Great Dane

AKC Group: Working
A similar-looking dog to the Great Dane has been found on Greek coins that date back to the year 36 B.C. They were the dogs of royalty and highly prized. These dogs were heavier, larger and less refined than the modern Great Dane. Today’s Great Dane was developed in Germany and likely a cross between Mastiffs from the Asiatic people and Irish Wolfhounds. They were bred to be dogs of war and to hunt large game and were valued for their strength, obedience and ability to work independently. They caught the eye of English hunters and became known as the German Boarhound(they were first used by the English to hunt wild boar). Eventually they became known as the Great Dane, but how or why that new name came about has been lost.
Size: 25 to 30 inches; 100 to 200 pounds.
Color: Brindle; black-masked fawn; blue; black; harlequin (white with irregular black patches); mantle (black with white collar, muzzle, chest and tail tip).
Life span: 6 to 8 years.
Health problems: Deafness, heart problems, bloat, hip dysplasia, cataracts, bone cancer, hypertrophic osteodystrophy (HOD). Take care with your Great Dane in extreme temperatures, they are a breed that is sensitive to extreme heat and cold.
This giant dog has a patient and gentle personality. Sweet natured to the core, a Great Dane makes a fantastic family pet. These dogs are attentive and devoted to their families. They can have a tendency to be bossy or stubborn, so a family with previous canine experience is ideal. A Great Dane requires plenty of attention and devotion back to him; he does not do well with someone with precious little time to commit. A young Great Dane can be boisterous and destructive and requires much supervision. They require plenty of exercise and (due to their size) plenty of space to roam around in. He makes a fine companion for children, especially for those he grows with. In regards to other companions, he may do well or he may not. Early socialization can help with this. Likewise, his reaction to strangers is the same based on innate personality. A Great Dane is a sensitive dog but this may come across as aloofness.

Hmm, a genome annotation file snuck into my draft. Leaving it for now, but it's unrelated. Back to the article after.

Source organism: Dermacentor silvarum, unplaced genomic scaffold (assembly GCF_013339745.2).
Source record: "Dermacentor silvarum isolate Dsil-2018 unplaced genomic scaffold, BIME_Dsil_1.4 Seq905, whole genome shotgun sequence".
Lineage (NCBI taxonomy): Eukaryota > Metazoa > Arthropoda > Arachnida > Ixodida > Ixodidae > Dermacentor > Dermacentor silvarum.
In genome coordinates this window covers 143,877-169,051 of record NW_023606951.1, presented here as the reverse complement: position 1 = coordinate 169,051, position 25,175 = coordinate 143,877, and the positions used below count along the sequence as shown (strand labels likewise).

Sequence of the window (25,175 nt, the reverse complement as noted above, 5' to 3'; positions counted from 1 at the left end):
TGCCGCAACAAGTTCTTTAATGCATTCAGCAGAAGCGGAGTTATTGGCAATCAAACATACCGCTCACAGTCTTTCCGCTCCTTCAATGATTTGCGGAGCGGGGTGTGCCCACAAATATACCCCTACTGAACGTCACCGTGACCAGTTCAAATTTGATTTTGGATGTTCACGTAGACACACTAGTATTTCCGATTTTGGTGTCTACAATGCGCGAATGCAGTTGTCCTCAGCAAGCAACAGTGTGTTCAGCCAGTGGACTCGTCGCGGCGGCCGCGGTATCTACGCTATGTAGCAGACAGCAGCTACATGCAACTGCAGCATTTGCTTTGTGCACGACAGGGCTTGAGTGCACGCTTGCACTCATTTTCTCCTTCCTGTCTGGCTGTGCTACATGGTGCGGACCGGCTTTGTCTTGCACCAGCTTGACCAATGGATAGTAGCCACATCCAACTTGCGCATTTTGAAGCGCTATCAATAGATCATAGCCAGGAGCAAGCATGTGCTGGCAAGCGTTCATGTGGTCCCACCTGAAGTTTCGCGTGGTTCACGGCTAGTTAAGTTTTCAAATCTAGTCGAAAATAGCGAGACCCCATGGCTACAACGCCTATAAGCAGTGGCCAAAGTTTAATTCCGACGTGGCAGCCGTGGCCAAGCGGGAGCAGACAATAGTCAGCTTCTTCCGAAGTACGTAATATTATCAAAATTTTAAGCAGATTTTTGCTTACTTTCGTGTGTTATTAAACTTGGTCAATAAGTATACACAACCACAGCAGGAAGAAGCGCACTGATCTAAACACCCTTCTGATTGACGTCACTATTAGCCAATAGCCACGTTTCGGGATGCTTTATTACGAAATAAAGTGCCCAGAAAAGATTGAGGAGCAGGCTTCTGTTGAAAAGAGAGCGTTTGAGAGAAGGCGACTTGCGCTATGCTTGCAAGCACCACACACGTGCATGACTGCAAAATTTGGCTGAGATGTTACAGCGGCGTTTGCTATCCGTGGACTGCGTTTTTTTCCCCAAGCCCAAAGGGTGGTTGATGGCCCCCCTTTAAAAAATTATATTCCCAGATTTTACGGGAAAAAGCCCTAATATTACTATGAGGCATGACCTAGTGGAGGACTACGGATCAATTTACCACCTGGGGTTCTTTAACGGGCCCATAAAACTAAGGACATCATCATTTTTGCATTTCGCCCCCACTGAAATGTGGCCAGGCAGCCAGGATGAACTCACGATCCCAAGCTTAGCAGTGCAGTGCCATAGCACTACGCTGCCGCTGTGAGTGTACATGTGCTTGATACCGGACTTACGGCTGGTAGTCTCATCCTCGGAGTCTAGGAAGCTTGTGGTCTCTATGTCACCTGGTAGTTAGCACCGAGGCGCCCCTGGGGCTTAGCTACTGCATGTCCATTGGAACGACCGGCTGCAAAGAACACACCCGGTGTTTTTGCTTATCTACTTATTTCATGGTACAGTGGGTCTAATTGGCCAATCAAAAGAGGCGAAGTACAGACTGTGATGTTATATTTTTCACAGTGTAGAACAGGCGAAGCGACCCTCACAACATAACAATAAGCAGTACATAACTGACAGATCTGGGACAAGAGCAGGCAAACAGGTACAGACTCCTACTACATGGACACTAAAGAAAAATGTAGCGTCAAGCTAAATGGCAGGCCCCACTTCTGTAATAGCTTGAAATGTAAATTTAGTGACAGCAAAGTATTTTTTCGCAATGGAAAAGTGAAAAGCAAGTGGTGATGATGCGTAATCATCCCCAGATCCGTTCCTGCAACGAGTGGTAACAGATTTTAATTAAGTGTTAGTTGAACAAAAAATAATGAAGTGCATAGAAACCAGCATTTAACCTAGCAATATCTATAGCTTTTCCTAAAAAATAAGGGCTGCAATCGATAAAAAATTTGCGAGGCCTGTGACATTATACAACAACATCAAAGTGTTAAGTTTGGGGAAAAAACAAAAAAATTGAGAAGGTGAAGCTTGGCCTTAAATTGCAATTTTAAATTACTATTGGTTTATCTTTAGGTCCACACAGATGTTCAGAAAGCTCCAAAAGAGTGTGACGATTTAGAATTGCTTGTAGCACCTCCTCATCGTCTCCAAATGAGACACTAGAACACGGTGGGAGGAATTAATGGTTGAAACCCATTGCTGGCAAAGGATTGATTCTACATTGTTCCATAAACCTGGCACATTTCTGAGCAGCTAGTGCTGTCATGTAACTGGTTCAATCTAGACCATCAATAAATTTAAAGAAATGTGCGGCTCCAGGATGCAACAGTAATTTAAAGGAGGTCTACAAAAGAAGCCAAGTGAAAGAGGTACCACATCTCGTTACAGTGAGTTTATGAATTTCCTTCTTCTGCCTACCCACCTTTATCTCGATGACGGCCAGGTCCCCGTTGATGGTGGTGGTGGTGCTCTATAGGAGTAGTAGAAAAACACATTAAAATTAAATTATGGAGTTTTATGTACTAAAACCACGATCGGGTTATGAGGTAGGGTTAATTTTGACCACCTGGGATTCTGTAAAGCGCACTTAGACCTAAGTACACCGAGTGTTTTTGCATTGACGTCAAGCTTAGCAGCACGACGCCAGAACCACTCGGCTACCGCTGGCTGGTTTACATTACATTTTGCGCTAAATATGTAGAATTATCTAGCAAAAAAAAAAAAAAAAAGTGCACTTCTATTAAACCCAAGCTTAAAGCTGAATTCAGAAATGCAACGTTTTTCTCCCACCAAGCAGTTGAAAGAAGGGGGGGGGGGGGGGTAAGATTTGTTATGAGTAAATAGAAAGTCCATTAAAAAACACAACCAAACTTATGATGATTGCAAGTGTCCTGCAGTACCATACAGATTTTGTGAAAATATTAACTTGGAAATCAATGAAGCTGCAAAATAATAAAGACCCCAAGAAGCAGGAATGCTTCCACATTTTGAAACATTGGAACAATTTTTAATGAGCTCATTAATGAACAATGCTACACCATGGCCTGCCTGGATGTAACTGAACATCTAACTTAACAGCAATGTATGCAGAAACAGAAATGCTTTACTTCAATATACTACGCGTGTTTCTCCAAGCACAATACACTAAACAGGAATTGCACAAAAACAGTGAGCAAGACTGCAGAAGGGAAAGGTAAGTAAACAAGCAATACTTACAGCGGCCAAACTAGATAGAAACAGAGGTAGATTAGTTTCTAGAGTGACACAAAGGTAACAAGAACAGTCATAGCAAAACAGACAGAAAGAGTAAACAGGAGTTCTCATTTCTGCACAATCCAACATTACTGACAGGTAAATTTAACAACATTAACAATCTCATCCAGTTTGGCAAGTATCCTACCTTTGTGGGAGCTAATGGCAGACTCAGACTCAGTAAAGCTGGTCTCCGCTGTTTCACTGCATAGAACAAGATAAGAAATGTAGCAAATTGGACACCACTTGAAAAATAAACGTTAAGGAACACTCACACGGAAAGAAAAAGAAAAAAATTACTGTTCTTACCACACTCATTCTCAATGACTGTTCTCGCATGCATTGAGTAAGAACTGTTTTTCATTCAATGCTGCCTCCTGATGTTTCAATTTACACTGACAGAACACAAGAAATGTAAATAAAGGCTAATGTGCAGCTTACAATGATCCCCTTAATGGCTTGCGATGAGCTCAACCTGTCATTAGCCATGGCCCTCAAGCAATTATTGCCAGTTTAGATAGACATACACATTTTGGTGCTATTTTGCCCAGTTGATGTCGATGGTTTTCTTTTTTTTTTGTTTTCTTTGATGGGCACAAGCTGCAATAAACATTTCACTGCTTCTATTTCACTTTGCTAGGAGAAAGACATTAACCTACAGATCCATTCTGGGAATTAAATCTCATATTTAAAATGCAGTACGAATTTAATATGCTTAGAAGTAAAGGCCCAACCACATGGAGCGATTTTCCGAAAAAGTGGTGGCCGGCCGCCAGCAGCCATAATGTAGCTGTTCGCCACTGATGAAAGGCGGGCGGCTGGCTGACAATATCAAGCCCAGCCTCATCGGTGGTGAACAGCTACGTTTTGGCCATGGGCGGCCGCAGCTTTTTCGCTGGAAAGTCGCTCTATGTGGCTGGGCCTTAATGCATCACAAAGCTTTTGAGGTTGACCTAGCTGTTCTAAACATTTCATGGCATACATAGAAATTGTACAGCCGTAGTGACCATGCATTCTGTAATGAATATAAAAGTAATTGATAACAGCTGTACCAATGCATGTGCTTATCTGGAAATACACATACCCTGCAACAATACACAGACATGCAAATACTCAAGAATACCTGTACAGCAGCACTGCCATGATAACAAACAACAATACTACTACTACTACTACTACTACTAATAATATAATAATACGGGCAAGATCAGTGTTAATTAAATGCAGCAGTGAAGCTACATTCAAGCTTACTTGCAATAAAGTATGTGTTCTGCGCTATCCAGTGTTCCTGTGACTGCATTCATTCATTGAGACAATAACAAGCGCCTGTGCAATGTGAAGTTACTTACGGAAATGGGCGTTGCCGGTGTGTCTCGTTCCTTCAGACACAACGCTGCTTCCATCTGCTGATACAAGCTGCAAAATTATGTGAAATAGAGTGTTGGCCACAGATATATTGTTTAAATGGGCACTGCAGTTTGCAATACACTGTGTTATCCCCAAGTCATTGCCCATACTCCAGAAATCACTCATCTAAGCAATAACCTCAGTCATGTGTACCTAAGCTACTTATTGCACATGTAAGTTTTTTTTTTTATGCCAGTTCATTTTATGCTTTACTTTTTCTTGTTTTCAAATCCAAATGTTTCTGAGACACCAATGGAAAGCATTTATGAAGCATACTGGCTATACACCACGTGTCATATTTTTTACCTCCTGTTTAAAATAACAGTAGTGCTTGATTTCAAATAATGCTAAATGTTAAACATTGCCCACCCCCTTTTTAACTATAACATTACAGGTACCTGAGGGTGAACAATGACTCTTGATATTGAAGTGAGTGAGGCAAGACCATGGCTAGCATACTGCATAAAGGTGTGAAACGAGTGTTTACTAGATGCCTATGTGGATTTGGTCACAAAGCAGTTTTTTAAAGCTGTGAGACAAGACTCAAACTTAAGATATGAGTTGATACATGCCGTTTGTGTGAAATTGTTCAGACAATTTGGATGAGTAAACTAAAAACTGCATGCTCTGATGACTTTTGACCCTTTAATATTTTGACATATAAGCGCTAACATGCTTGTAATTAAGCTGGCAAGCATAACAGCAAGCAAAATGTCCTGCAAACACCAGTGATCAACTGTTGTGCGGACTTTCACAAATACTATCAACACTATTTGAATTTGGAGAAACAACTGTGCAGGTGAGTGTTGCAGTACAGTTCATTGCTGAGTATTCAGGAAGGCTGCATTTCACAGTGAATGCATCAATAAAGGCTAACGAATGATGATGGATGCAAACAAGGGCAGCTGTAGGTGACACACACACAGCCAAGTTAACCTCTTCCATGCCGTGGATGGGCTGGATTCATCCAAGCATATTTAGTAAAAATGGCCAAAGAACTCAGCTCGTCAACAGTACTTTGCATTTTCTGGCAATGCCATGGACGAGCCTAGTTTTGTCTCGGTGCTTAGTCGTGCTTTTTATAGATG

The Great Dane is the tallest breed of all canines. They are well muscled and athletic. Their expression of nobility and dignity remains constant. The coat of the Great Dane is short, dense and sleek. Brush him occasionally to keep it sleek. When he sheds seasonally, he may require more help. Start his training as young as you can. He should be relatively easy to train. (Trying to train an older Great Dane will make you both want to pull your hair out; so give him the best foundation as a pup.) Obedience training is the best place to start with him. Always train him with calm and positive methods. Great Danes are extremely sensitive and quickly become attuned to your emotions and your level of approval or disapproval. If he does something wrong, a sharp “no!” and lack of attention for a short period is all that’s required to let him know he’s done wrong. When roaming the neighborhood or in a park, a Great Dane should always be on a leash. Not because they’re aggressive, but for their sheer size. A Great Dane is huge and a frightening sight to some. A Great Dane also requires a lot of socialization to other dogs and non-canine companions to learn the social rules. At times you may find that your Great Dane is trying to be dominant (especially if you’re inconsistent), you will probably need to enlist professional help. Never allow any bad habit to form with a Great Dane; you may never be able to it once established. They should also be discouraged from jumping on people. It’s much safer for everyone if you can teach him to sit first when meeting someone new.

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